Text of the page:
Just like in any cellular automaton, a set of rules must be established for each cell to specifically recognize their inputs and subsequently produce a desired output in a consistent fashion. We chose a particular set of rules, described in the truth table below, where QL is the present state of the left neighbor cell, QT is the present state of the cell being investigated, QR is the present state of the right neighbor cell, and QT+1 is the next state of the investigated cell, determined by the pace of the gas clock.

Ql Qt Qr Qt+1

We found that these rules were simple enough to be implemented into a biological system and were computationally interesting. As can be seen in the simulation below, when a single cell is stimulated and changed into the “ON” state, this change in state will propagate itself around the circular cellular automaton one cell at a time in a clockwise orientation. When two neighbor cells are initially stimulated, an ever-growing and chaotic pattern arises that engulfs the entire cellular automaton, demonstrating how each cell within the system, made aware of its surroundings, can react in a predictable and contrasting way.

There are many functions that could have been used to execute these truth table rules. We devised a very simple function that allowed for a significant decrease in the number of logic gates, as seen in the diagram below.


In our biological cellular automata, this function is encoded into the genome. Our logic circuit involves RNA-based mechanisms like ribozyme binding, cleavage and inactivation with small RNAs. RNA-based logic was chosen over transcriptional regulation with proteins due its general speed and robustness, its simple in silico design, and its flexibility in creating novel logic gates such as an XOR gate.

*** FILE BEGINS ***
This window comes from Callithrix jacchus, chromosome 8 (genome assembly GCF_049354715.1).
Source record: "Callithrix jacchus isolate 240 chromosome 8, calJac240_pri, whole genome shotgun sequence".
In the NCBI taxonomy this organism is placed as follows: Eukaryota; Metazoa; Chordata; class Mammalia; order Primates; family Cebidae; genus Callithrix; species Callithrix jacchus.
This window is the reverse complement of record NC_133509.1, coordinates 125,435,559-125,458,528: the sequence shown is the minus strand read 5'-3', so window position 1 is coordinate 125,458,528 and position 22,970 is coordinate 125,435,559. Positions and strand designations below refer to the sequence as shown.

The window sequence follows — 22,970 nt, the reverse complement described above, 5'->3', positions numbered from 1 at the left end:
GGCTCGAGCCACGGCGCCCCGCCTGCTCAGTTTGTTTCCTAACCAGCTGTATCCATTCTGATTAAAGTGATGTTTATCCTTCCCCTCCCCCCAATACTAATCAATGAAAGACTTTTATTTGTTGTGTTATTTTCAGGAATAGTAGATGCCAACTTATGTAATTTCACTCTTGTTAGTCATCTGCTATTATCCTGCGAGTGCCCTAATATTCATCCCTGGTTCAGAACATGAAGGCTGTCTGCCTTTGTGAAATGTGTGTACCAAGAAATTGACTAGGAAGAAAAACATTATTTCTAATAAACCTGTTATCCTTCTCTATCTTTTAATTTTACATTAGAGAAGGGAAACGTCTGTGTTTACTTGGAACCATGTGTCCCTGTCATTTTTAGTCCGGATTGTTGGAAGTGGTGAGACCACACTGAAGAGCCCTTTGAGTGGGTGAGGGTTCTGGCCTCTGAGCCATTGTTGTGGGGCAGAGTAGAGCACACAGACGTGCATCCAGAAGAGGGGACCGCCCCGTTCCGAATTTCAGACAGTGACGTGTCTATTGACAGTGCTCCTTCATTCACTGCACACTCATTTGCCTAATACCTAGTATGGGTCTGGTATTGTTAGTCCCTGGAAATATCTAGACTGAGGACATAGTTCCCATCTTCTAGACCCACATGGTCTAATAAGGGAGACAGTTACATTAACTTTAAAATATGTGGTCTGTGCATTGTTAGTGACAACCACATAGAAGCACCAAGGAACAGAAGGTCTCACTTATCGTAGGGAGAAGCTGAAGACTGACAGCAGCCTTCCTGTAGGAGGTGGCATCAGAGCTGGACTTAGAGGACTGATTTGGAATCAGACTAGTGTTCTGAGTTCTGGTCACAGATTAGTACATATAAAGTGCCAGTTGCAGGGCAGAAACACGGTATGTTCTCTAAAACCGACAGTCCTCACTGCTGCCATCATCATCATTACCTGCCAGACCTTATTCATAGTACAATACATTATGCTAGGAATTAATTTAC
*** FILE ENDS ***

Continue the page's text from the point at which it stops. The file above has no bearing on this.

A simple layout of the essential components of the logic processing can be found below. It can be seen that the promoters for the 3 AHL systems we are employing are acting as inputs directly into the logic function. To establish perceived directionality from one cell to another, the three input AHL promoters will all shift positions by one in each cell type of the repeating-triplet circular array of strains that composes our biological cellular automaton.

Two Y-type hammerhead ribozymes are involved in the cleavage of one target mRNA. Due to their particular structure as discussed later on, when only one of these ribozymes is present on its own it is able to cleave specific sites within the coding region of the target mRNA.

An RNA-based AND gate was implemented within the network in order to comply with the logic function. This particular logic gate was accomplished by introducing small RNA sequences that are complementary along a significant portion of a targeted ribozyme’s flanking and extended arms, but does not contain a cut site, deemed a silencer. This allows for the effective inactivation of the ribozyme by preventing it from binding to the intended target mRNA. Anti-silencer sequences were also introduced in order to complete the functional AND gate by being expressed in excess and being perfectly complementary to the silencer sequences, allowing for the sequestering of the silencer sequences to anti-silencer sequences and thus relieving the repression of the ribozyme, as can be seen in the above diagram.